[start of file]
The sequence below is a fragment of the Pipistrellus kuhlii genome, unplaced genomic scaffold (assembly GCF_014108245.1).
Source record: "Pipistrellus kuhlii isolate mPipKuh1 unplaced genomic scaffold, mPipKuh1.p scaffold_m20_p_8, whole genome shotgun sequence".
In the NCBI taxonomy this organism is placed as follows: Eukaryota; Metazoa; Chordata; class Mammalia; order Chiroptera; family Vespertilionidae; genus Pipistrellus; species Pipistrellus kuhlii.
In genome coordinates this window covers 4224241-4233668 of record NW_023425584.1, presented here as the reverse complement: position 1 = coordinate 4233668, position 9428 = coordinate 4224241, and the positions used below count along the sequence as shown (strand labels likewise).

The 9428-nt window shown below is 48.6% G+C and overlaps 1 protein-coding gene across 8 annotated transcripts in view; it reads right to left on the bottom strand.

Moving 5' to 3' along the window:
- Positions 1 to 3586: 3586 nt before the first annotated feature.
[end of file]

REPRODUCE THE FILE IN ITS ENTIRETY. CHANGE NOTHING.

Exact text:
The sequence below is a fragment of the Pipistrellus kuhlii genome, unplaced genomic scaffold (assembly GCF_014108245.1).
Source record: "Pipistrellus kuhlii isolate mPipKuh1 unplaced genomic scaffold, mPipKuh1.p scaffold_m20_p_8, whole genome shotgun sequence".
In the NCBI taxonomy this organism is placed as follows: Eukaryota; Metazoa; Chordata; class Mammalia; order Chiroptera; family Vespertilionidae; genus Pipistrellus; species Pipistrellus kuhlii.
In genome coordinates this window covers 4224241-4233668 of record NW_023425584.1, presented here as the reverse complement: position 1 = coordinate 4233668, position 9428 = coordinate 4224241, and the positions used below count along the sequence as shown (strand labels likewise).

The 9428-nt window shown below is 48.6% G+C and overlaps 1 protein-coding gene across 8 annotated transcripts in view; it reads right to left on the bottom strand.

Moving 5' to 3' along the window:
- Positions 1 to 3586: 3586 nt before the first annotated feature.